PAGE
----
Banner delayed or interfered with such surgery. Lau’s vague and conclusory facts
are insufficient to state a claim against Dr. Banner or any other prison official or
medical provider for denial of adequate medical care.
To the extent Lau alleges that Dr. Banner was negligent, medical
malpractice or mere negligence is insufficient to make out a violation of the
Eighth Amendment or the Fourteenth Amendment. See Castro, 833 F.3d at 1071;
Toguchi, 391 F.3d at 1060-61; Hallett v. Morgan, 296 F.3d 732, 744 (9th Cir.
2002). Even gross negligence is insufficient. See Wood v. Housewright, 900 F.2d
1332, 1334 (9th Cir. 1990). Further, “a difference of opinion between a prisonerpatient and prison medical authorities regarding treatment does not give rise to a
§ 1983 claim.” Franklin v. Oregon, 662 F.2d 1337, 1344 (9th Cir. 1981). A
prisoner’s disagreement with a physician’s diagnosis or treatment does not support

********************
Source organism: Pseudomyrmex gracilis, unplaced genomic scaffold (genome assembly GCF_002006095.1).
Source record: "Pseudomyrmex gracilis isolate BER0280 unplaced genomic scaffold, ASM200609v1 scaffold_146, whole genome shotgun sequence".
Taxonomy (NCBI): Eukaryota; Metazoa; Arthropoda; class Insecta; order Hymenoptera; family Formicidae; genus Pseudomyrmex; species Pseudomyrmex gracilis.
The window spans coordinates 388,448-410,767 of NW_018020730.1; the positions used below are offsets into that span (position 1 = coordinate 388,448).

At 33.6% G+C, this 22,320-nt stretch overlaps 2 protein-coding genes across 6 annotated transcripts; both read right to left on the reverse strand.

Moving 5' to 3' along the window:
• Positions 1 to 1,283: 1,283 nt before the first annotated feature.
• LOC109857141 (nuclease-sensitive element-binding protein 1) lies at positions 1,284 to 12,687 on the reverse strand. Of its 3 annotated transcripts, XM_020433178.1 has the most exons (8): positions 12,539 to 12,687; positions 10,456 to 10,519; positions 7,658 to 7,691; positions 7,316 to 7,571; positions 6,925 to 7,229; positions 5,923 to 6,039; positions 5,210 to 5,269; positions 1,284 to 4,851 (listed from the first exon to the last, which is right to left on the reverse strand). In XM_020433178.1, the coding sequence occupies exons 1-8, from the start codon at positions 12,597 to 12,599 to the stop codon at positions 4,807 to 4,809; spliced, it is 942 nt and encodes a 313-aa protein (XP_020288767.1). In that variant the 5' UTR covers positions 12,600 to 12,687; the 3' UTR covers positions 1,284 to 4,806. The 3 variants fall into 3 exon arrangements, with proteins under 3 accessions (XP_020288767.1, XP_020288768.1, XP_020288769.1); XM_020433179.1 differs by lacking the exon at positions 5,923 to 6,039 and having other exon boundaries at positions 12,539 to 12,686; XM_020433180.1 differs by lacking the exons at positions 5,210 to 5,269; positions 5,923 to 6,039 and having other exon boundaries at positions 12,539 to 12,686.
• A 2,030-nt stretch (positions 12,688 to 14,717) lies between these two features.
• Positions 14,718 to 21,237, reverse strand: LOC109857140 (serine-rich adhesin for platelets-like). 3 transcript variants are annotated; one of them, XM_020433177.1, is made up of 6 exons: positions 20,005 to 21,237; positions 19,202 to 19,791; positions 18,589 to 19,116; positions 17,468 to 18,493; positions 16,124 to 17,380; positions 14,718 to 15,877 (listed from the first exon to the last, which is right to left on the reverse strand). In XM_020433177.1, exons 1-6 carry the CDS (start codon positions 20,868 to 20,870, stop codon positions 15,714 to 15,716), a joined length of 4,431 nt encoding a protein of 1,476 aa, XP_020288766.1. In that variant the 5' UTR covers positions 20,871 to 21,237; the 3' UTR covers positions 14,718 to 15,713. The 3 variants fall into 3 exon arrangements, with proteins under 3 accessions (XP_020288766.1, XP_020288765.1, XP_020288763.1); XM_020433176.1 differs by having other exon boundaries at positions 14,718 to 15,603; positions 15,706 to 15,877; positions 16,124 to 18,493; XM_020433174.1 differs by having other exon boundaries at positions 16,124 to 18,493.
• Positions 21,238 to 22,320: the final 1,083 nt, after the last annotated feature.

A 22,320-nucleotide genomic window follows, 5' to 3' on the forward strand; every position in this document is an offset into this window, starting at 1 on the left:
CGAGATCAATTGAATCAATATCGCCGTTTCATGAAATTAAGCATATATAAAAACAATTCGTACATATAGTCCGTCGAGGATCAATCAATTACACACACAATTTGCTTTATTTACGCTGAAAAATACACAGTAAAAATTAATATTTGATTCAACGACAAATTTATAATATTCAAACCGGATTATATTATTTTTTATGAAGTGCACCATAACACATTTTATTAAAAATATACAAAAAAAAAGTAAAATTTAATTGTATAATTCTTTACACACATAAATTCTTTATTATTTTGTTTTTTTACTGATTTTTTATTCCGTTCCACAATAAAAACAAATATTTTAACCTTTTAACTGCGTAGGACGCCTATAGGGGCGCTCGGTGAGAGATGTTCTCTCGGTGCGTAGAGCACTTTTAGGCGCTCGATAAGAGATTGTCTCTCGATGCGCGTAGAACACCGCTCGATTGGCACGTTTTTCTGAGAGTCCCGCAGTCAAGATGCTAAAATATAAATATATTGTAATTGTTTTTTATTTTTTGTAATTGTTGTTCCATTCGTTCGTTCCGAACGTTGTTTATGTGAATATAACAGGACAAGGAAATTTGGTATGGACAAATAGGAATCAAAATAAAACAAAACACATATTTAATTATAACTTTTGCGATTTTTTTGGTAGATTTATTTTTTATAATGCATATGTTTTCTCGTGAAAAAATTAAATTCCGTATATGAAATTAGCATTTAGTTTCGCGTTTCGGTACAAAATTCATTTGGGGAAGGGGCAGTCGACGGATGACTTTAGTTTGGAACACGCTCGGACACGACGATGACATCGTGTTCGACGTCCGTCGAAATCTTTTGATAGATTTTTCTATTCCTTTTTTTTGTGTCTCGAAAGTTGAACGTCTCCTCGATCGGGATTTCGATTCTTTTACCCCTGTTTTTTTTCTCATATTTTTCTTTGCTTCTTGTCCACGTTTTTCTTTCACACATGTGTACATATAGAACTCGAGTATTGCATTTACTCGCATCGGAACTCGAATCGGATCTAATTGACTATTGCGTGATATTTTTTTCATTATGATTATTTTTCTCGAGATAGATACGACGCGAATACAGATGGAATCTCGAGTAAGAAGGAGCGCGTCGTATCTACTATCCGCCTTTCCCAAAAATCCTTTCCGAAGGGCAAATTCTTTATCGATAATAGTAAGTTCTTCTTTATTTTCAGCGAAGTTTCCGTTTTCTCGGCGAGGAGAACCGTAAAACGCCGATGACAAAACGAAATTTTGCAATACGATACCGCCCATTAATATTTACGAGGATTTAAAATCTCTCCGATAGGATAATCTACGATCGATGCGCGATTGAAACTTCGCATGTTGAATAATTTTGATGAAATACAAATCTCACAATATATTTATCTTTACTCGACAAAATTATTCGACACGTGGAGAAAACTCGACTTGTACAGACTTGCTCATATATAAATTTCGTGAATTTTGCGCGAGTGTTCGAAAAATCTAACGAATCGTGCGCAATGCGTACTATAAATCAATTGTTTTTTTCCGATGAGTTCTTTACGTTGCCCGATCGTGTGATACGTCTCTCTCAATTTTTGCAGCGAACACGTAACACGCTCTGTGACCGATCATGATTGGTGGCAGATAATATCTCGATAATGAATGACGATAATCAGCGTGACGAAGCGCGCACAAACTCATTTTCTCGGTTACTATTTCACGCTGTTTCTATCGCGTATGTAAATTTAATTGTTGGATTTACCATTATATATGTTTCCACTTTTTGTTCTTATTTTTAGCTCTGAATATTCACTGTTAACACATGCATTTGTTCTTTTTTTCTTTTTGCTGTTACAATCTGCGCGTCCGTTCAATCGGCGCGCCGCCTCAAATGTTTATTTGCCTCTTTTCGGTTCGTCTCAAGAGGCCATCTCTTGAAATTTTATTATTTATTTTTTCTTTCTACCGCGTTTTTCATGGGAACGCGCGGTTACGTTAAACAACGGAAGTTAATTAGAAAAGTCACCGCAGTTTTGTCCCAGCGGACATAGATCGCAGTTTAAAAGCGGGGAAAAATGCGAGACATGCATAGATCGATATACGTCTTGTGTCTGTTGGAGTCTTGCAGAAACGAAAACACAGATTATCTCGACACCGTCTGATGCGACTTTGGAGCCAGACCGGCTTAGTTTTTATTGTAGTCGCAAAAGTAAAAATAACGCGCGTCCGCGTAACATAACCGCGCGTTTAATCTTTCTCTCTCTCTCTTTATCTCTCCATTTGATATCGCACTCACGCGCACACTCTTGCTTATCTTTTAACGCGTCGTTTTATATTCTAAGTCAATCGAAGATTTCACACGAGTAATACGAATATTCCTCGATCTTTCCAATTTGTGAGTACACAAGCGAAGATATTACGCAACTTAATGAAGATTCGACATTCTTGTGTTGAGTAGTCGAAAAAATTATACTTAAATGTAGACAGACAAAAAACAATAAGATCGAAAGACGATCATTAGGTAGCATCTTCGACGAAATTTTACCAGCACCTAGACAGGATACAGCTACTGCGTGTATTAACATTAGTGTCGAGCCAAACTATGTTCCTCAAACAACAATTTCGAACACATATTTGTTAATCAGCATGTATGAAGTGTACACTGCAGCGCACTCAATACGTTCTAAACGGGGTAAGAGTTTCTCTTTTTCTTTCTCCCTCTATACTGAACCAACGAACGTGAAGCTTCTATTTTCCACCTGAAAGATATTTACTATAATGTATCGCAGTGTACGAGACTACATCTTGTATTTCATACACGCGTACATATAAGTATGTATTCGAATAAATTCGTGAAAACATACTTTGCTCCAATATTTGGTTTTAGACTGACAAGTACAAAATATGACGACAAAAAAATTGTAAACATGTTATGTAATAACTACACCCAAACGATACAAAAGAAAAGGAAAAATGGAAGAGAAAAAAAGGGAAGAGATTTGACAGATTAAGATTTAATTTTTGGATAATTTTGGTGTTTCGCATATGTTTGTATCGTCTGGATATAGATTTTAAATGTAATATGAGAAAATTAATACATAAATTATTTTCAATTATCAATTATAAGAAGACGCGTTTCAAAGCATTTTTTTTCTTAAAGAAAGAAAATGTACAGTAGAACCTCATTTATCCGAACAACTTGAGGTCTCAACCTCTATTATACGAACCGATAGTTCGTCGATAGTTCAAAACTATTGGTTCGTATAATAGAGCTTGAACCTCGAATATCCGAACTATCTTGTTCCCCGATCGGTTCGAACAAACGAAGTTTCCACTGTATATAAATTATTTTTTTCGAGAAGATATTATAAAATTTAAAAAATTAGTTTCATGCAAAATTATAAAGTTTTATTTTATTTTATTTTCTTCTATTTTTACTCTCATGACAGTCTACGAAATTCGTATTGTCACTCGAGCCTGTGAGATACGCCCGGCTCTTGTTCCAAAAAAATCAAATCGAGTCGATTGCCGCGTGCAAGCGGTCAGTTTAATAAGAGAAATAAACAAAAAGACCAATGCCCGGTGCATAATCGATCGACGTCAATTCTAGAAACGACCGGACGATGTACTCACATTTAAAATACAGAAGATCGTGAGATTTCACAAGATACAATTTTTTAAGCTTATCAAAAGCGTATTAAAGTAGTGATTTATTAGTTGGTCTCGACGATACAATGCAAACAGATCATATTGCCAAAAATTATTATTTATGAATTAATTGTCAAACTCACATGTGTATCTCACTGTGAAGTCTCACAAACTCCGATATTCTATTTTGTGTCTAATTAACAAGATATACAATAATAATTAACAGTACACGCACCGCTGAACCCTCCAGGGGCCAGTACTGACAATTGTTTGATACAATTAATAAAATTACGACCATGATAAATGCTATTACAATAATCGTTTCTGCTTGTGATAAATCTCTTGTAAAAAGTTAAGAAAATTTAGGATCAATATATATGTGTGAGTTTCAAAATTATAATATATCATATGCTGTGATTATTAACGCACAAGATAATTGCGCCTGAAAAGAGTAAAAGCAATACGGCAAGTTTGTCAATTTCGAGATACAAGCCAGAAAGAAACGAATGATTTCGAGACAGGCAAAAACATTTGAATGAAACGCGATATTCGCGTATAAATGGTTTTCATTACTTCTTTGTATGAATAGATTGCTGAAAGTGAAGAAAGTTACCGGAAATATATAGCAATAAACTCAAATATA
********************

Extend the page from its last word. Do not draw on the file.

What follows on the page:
a claim of deliberate indifference. Sanchez v. Vild, 891 F.2d 240, 242 (9th Cir.
1989). Count II as alleged against Dr. Banner fails to state a claim and is
Before Lau fell, he told CO Kekuaokalani that he had difficulty
maneuvering in his cell “because not enough room with guy on the floor.”
Compl., ECF No. 1, PageID #5 (Count I). Kekuaokalani allegedly replied, “it is
what it is, just gotta make do.” Id. Lau claims Kekuaokalani was therefore
negligent and deliberately indifferent to his safety. It is unclear whether Lau is
alleging that Kekuaokalani failed to respond to a serious medical need, because he
failed to retrieve Lau’s knee brace, or failed to protect Lau from allegedly
overcrowded conditions in his cell.
To the extent Lau claims that Kekuaokalani failed to provide him adequate